Metals in bones of 72 subjects lived between the twelfth and eighteenth century AC and collected in four Sardinian (Italian insular region) burial sites (Alghero, Bisarcio, Geridu, and Sassari) were determined and used as biomarkers to evaluate diet and potential social-environmental differences. Concentrations of Ba, Ca, Cd, Cu, Hg, Pb, Sr, and Zn were quantified in different types of compact bone (femur, fibula, humerus, radius, tibia, ulna) by sector field inductively coupled plasma mass spectrometry previous acidic digestion and differences among the various burial sites, centuries, types of bone, gender, and age were explored by univariate and multivariate analyses. Results indicated differences between sites in terms of diet: Bisarcio (inland village) had increased ratios of Ba/Ca and Zn/Ca due to higher incidence of vegetables, cereals, and animal foods in the diet; Geridu (coastal village) showed increased Sr/Ca ratio indicating foods of plant and marine origin that were predominant; Alghero (coastal site) and Sassari (inland site) displayed prevalently a mixed diet reflecting a higher economy and food imports. In addition, these latter sites showed increased levels of Hg/Ca (fish, drugs, cosmetics) and Pb/Ca (coins, utensils, pipeline for water). In conclusion, the elemental Ba/Ca, Sr/Ca, and Zn/Ca ratios were indicative of provenance and diet, while Hg/Ca and Pb/Ca ratios were associated to various forms of environmental exposure.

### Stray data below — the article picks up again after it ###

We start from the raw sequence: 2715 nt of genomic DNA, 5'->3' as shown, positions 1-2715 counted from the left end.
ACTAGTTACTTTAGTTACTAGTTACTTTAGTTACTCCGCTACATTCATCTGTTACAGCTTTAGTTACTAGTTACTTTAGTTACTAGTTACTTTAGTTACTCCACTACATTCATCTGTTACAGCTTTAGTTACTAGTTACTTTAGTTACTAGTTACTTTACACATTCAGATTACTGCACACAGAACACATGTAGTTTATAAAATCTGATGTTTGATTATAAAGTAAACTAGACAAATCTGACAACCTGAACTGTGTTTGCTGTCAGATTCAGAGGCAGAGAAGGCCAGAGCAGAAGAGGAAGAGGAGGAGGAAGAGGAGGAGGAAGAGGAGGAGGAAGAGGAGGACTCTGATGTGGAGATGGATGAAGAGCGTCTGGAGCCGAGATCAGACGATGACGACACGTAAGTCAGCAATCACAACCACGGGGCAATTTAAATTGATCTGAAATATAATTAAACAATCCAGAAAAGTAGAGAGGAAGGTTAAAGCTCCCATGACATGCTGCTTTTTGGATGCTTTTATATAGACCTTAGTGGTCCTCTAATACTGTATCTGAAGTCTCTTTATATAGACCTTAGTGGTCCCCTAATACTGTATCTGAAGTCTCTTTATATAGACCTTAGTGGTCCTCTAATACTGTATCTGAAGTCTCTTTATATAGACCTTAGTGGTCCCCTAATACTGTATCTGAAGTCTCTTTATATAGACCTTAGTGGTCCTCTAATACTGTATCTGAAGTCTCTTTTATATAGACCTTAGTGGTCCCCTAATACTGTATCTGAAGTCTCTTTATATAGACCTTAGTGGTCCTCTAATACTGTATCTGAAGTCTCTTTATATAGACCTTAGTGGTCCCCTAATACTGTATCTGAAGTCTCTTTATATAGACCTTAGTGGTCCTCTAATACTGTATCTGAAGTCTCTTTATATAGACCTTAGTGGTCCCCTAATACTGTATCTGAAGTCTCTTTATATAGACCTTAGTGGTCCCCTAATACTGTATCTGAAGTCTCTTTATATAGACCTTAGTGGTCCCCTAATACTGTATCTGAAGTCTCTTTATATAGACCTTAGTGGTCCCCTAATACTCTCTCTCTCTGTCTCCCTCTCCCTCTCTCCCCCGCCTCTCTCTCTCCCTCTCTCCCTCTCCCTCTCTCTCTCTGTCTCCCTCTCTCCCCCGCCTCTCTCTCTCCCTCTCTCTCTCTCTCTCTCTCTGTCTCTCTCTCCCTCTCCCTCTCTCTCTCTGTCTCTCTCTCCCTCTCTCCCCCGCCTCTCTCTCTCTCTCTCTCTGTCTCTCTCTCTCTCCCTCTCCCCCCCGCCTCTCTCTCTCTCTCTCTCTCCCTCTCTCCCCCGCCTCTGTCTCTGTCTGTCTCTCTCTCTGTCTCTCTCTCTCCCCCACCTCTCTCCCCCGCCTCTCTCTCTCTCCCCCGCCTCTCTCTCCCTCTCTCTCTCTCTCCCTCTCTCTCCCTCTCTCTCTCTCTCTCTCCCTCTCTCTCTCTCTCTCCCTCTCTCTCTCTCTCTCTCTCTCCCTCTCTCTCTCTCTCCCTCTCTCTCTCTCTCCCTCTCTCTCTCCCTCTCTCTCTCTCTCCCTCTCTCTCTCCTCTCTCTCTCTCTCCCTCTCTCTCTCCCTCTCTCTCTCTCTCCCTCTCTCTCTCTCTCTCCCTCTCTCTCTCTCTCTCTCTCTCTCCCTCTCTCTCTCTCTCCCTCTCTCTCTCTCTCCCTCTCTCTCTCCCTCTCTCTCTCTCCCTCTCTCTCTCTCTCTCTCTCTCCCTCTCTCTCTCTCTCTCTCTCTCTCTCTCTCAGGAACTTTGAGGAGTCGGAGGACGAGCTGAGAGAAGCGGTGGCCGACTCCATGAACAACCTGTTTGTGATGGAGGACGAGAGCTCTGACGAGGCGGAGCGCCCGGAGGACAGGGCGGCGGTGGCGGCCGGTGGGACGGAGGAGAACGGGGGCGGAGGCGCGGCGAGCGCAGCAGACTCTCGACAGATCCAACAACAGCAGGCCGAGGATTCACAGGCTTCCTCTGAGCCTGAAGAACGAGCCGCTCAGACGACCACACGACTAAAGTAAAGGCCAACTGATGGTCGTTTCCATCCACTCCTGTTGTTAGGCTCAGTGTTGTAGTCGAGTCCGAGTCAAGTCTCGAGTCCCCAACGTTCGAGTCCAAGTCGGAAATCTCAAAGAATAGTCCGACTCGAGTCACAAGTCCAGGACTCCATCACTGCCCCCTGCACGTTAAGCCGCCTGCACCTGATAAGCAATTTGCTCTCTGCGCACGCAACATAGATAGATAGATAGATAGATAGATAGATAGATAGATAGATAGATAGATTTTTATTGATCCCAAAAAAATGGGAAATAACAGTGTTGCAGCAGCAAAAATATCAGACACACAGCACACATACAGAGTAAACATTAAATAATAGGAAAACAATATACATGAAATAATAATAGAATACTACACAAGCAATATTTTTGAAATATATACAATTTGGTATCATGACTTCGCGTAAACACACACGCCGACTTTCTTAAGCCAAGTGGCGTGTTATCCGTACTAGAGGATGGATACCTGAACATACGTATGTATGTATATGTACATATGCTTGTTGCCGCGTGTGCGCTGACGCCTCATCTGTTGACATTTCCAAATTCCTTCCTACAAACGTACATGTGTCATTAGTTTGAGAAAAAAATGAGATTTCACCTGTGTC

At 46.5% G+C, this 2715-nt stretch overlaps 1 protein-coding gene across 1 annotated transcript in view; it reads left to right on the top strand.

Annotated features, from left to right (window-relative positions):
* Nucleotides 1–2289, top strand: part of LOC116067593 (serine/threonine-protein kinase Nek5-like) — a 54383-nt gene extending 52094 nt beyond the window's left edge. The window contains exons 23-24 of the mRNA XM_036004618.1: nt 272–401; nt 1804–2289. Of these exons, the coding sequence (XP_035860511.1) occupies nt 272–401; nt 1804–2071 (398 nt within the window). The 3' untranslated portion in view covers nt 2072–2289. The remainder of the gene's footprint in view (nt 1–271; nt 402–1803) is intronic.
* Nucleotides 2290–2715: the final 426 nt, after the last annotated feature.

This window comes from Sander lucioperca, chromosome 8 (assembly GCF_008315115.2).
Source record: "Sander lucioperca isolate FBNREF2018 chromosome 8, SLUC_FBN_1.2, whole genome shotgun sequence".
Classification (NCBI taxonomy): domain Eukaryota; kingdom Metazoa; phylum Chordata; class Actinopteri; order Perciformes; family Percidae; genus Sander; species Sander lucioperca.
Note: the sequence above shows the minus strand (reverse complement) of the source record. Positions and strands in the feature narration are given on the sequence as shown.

- Middle age
ASJC Scopus subject areas
- Environmental Chemistry
- Health, Toxicology and Mutagenesis